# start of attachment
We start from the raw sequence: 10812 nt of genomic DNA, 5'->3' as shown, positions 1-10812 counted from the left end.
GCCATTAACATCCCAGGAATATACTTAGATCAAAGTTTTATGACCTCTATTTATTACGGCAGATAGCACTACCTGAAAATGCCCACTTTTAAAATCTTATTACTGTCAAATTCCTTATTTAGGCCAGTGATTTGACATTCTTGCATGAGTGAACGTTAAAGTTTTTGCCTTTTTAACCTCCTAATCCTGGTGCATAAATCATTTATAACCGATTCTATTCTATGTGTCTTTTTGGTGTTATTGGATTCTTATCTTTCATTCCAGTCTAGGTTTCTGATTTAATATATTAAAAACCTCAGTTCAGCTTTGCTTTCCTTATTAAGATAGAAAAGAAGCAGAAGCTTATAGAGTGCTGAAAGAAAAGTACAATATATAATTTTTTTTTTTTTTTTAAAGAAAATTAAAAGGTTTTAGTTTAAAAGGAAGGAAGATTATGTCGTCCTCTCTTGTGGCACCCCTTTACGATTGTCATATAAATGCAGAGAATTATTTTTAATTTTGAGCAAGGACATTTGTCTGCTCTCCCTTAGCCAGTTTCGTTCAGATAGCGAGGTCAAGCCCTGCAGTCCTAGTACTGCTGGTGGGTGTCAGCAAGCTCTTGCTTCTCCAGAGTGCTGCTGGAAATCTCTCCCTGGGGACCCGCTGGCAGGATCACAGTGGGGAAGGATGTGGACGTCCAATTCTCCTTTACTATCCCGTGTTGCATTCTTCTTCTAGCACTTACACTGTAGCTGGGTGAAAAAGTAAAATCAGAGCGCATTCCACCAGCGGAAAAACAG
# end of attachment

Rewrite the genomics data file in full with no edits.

We start from the raw sequence: 10812 nt of genomic DNA, 5'->3' as shown, positions 1-10812 counted from the left end.
GCCATTAACATCCCAGGAATATACTTAGATCAAAGTTTTATGACCTCTATTTATTACGGCAGATAGCACTACCTGAAAATGCCCACTTTTAAAATCTTATTACTGTCAAATTCCTTATTTAGGCCAGTGATTTGACATTCTTGCATGAGTGAACGTTAAAGTTTTTGCCTTTTTAACCTCCTAATCCTGGTGCATAAATCATTTATAACCGATTCTATTCTATGTGTCTTTTTGGTGTTATTGGATTCTTATCTTTCATTCCAGTCTAGGTTTCTGATTTAATATATTAAAAACCTCAGTTCAGCTTTGCTTTCCTTATTAAGATAGAAAAGAAGCAGAAGCTTATAGAGTGCTGAAAGAAAAGTACAATATATAATTTTTTTTTTTTTTTTAAAGAAAATTAAAAGGTTTTAGTTTAAAAGGAAGGAAGATTATGTCGTCCTCTCTTGTGGCACCCCTTTACGATTGTCATATAAATGCAGAGAATTATTTTTAATTTTGAGCAAGGACATTTGTCTGCTCTCCCTTAGCCAGTTTCGTTCAGATAGCGAGGTCAAGCCCTGCAGTCCTAGTACTGCTGGTGGGTGTCAGCAAGCTCTTGCTTCTCCAGAGTGCTGCTGGAAATCTCTCCCTGGGGACCCGCTGGCAGGATCACAGTGGGGAAGGATGTGGACGTCCAATTCTCCTTTACTATCCCGTGTTGCATTCTTCTTCTAGCACTTACACTGTAGCTGGGTGAAAAAGTAAAATCAGAGCGCATTCCACCAGCGGAAAAACAG